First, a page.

Dave runs The Duluth Experience, a touring organization for his community of Duluth, Minnesota.
City: Duluth, Minnesota
Who is your community? This may be a group of friends, organization of affinity or a geographic location.
We are a hyper-local tour company based in Duluth, MN. But the label “tour company” doesn’t quite cut it. We are hyper-focused on creating opportunities for visitors (and locals) to create meaningful relationships with the people, places, businesses, and stories that highlight our community’s natural, historical, and cultural identity.
Give us a behind-the-scenes look at your average day.
I am the CEO of The Duluth Experience – a small, 3-year-old start up. On any given day, I am the maintenance guy, the tour guide, the book-keeper, the marketing director, and the salesman who pushes our company closer and closer to achieving its vision.
What challenge in your life or work are you most interested in overcoming?
I think that our biggest challenge is scaling up while maintaining our relevance in the local community and our authenticity as a locally-focused company who promotes the best parts of our community. My current goals are to create a fun company culture with dedicated staff who can help us achieve our goals in the near-term. Building connections is our mission and I think we could use mentoring in doing this more effectively for the betterment of our company, our community, and our business partners.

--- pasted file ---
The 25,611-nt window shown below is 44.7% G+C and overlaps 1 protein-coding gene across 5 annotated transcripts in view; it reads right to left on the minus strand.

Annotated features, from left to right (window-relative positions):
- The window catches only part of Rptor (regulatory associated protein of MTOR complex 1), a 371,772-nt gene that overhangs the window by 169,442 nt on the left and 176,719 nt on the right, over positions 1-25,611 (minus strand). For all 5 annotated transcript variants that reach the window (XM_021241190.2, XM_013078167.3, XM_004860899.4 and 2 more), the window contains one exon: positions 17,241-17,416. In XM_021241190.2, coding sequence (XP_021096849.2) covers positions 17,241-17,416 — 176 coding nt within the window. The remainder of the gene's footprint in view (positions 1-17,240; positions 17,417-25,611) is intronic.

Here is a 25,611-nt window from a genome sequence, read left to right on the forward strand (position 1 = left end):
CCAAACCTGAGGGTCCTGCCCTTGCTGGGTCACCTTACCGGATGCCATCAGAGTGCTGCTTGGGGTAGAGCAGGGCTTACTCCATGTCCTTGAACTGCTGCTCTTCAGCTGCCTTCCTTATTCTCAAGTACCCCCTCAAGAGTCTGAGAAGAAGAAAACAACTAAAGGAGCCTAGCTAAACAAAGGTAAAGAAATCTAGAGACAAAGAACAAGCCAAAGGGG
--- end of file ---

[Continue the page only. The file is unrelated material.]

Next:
If you could do any job, what would you do and why?
I think I’ve got it. As a Duluth native, I am so happy that we’ve created a business model that celebrates our city in a way that introduces people to the “story-behind-the-story”. The compelling history of Duluth combined with the optimistic future are two things that keep me focused and fire me up each and every morning.
What is the most beneficial aspect of living in the OTA region when it comes to your career?